The clearing of woods and forests is the process by which vegetation, such as trees and bushes, together with their roots are permanently removed. The main aim of this process is to clear areas of forest, woodland or scrub in order to use the soil for another purpose, such as pasture land, arable farming, human settlement or the construction of roads or railways. One definition of forest clearing is given in the Austrian federal law that governs the forestry industry which defines it as "the use of forest land for purposes other than forestry". Sometimes a distinction is made between forest clearing or tree clearing, whereby the trees, including the stumps are cleared, stump or root clearing where the trees are first felled and the stumps removed subsequently. Forest clearings may result in small, treeless areas or cleared corridors, for example along rivers or other linear features. Isolated clearings occur in advance of more general and large-scale deforestation. May towns and villages in Central Europe emerged during historical "clearance periods" resulting in "clearing or clearance landscapes as a form of internal colonisation.
An example of this is the settlement of people in the Central Uplands in so-called Waldhufendorf villages. The names of many towns and villages in Europe derives from their origin as clearance settlements, for example, names ending in -rode or -reuth. History of the forest in Central Europe Richard B. Hilf: Der Wald. Wald und Weidwerk in Geschichte und Gegenwart - Erster Teil. Aula, Wiebelsheim, 2003, ISBN 3-494-01331-4. Hans Hausrath: Geschichte des deutschen Waldbaus. Von seinen Anfängen bis 1850. Schriftenreihe des Instituts für Forstpolitik und Raumordnung der Universität Freiburg. Hochschulverlag, Freiburg im Breisgau, 1982, ISBN 3-8107-6803-0. Jens Lüning: Steinzeitliche Bauern in Deutschland. Die Landwirtschaft im Neolithikum, Bonn, 2000, ISBN 3-7749-2953-X, Universitätsforschungen zur prähistorischen Archäologie.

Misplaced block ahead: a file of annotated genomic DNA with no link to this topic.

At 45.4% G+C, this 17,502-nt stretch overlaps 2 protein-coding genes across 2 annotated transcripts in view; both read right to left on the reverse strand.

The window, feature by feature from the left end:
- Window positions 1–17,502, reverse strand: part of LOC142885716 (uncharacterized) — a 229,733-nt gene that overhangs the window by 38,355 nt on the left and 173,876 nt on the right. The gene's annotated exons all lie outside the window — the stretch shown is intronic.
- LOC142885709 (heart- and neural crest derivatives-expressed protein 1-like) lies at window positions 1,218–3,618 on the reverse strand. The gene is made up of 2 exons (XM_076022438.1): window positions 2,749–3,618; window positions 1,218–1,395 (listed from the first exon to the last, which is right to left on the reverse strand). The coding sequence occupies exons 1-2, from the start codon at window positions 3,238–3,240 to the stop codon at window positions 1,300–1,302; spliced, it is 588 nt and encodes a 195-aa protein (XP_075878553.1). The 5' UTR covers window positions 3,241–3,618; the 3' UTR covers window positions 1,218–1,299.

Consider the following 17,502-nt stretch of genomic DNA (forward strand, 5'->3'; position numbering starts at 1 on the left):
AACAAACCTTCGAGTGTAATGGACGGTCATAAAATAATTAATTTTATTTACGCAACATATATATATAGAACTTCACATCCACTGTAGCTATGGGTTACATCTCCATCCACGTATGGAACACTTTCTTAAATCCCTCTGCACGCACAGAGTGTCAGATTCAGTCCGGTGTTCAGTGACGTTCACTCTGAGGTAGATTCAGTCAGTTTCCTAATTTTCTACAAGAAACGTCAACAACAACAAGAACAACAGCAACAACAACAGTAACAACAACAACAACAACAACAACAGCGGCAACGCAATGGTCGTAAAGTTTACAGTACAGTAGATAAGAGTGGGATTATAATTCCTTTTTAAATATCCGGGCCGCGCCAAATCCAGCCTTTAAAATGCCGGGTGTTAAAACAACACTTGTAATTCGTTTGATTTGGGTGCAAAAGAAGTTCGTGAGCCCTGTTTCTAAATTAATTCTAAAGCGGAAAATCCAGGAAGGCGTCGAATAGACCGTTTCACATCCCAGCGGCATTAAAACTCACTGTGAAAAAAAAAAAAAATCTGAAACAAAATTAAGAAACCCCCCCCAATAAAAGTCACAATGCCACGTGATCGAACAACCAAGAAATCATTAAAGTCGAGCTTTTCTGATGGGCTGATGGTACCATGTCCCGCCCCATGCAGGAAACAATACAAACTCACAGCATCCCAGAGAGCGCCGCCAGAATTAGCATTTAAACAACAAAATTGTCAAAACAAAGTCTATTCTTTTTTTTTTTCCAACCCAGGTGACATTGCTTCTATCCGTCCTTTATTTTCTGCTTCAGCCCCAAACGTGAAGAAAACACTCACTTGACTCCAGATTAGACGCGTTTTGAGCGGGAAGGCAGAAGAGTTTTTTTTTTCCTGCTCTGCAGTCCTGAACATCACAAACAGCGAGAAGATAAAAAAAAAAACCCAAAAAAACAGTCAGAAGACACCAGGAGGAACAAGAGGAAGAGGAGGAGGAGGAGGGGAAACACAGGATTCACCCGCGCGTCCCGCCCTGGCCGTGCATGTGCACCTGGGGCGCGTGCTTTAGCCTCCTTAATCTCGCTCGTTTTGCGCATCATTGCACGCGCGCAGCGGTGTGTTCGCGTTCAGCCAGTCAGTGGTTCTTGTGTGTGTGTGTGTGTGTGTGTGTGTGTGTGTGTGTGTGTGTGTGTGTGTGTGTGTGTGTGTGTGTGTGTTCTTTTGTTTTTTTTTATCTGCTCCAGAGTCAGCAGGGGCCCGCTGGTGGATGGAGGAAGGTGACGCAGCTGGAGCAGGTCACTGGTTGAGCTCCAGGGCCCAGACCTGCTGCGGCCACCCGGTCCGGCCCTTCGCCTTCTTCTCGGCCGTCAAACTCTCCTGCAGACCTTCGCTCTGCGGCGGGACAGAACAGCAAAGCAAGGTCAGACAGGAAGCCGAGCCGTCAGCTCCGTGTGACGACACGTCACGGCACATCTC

Clearing is a guitar solo album by English guitarist and improvisor Fred Frith. It was Frith's first solo guitar recording since Live in Japan and his first solo guitar studio recording since his landmark 1974 album Guitar Solos. Clearing comprises eleven tracks of unaccompanied and improvised music played on prepared guitars by Frith. Ten of the tracks were recorded in Stuttgart, Germany in 1996 and 2000, one was recorded live at the Konstrukcja w Procesie Festival VII in Bydgoszcz, Poland in 2000. In 2000, John Zorn commissioned Frith to make a guitar solo album for Tzadik Records as a follow-up to his 1974 album, Guitar Solos. Using prepared guitars, Frith recorded Clearing in Stuttgart, Germany in July 2000 in a similar vein as Guitar Solos, revisiting areas explored on that album but not developed further at the time, he included two additional tracks, "Gaifu Kaisei" and "This Earth is a Flower", recorded earlier. Frith used. On "Chains", Frith dropped a chain into the tin. An acoustic sound was achieved on "Blue" by placing microphones close to the electric guitar strings.
Chopsticks were jammed between the guitar strings on "Gaifu Kaisei". "Minimalism" was performed by striking the guitar strings with drumsticks. Frith dedicated four of the tracks on the album to: Bill Frisell – United States guitarist for the band Naked City, in which Frith played bass guitar. AllMusic said this of the album: "White" – 9:28 "Open Ocean" – 5:12 "Chains" – 2:00 "The Bow Moon" – 4:00 "Minimalism" – 5:07 "Not With Love But With Fear" – 6:03 "Theatre" – 10:09 "Gaifu Kaisei" – 2:50 "Road Movie" – 2:12 "This Earth is a Flower" – 3:52 "Blue" – 3:12 Fred Frith – prepared guitars Tracks 1-7,9,11 recorded by Peter Hardt at Jankowski Studio, Germany, July 2000 Track 8 recorded by Peter Hardt at Jankowski Studio, Germany, January 1996 Track 10 recorded live to DAT by Grzegorz Kazimierczak at the Konstrukcja w Procesie Festival VII, Poland in association with Mózg and the International Artists' Museum, June 2000 Sequenced and pre-mastered by Myles Boisen at Headless Buddha Mastering Lab, California, December 2000 Mastered by Allan Tucker at Foothill Digital, New York City Cover photo by Fred Frith.
Fred Frith discography